Banned?

White
asked Municipal Counselor Ken Jordan at a city council
meeting to prepare a report about the possibility of outlawing the
devices, which reportedly help people quit using tobacco products.

White
doesn’t believe the hype that e-cigarettes will eliminate the
desire to smoke.

It’s
a tobacco product and another path to addiction,” he said. “The
FDA (Food and Drug Administration) hasn’t determined anything about
the health aspect of it and it’s a totally unregulated industry.
It’s not even inspected like lettuce is.”

Having
heard stories that the e-cigarette cartridges could be filled with
marijuana or other illegal substances, White is adamant that the new
devices should be placed in the same category as traditional tobacco
products.

I’m
a true believer that we can’t just give lip service to staying
healthy. We should treat these e-cigarettes just like regular tobacco
use, making it embarrassing for people to use them or tax the heck
out of it,” he said. “The logic is the same.”

OKC
wouldn’t be the first city in Oklahoma to outlaw e-cigarettes. Ada
has banned e-cigarettes on public property while the University of
Central Oklahoma and the University of Oklahoma have outlawed their
use anywhere on campus. Officials at Oklahoma State University have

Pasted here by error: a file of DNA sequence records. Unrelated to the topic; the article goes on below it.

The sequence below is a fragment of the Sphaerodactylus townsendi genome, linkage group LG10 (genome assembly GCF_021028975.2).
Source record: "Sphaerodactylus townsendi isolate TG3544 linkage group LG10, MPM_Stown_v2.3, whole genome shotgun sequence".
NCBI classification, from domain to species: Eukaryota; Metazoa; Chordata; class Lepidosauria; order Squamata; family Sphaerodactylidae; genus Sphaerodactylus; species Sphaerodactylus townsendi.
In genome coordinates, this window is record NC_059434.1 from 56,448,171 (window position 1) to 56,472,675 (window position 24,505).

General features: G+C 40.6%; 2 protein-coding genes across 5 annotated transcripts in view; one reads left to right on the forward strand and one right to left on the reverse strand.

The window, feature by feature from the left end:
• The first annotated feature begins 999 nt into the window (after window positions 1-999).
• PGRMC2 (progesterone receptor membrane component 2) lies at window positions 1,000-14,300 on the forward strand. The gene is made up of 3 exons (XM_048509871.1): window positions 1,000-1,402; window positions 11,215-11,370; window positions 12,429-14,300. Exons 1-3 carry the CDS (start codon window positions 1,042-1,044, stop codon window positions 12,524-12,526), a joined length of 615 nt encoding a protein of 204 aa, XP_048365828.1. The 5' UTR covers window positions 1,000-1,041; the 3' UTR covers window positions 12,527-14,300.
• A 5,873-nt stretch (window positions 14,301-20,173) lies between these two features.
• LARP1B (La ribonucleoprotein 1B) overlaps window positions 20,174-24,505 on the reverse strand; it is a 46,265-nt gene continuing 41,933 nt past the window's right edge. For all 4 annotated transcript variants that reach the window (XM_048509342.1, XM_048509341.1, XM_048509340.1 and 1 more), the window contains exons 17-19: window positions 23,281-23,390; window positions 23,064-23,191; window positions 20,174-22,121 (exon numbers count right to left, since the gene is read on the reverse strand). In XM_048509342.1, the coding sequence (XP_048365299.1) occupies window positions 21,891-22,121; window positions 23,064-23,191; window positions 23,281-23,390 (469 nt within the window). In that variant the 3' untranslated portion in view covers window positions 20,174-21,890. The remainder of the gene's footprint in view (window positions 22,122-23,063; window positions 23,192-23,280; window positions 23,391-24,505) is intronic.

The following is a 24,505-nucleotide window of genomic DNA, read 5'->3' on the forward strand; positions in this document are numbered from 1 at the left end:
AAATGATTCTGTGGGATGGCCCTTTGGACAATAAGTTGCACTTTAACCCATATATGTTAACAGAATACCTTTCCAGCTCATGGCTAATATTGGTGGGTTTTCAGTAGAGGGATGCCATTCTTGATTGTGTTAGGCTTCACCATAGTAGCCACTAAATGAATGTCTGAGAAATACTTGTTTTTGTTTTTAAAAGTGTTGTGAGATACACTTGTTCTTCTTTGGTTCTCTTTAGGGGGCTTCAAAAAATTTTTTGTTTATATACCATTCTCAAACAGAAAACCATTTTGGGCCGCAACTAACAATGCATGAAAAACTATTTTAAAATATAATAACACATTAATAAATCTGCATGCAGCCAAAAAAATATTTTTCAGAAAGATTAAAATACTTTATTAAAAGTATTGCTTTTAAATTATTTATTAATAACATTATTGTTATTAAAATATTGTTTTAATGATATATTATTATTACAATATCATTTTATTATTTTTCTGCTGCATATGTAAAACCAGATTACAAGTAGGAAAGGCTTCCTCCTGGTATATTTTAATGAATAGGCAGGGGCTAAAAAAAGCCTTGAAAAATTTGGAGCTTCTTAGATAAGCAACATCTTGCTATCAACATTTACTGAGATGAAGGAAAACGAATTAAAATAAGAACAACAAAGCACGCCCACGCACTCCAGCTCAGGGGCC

delayed their decision on a possible ban until December.

E-cigarettes
are a smokeless way to ingest nicotine, although some users choose
products without nicotine. In those instances, the devices emit
vapor.

The
U.S. Food and Drug Administration reportedly are working on
legislation that would classify e-cigarettes as tobacco products.
Already, some states have passed their own regulations. Utah, North
Dakota, Arkansas, New Jersey and Washington, D.C. banned e-cigarettes
indoors. California has banned e-cigarettes online.

Tim Farley

This material falls under the archives category because it was imported from our previous website. It will eventually be filtered into the proper category as time allows.

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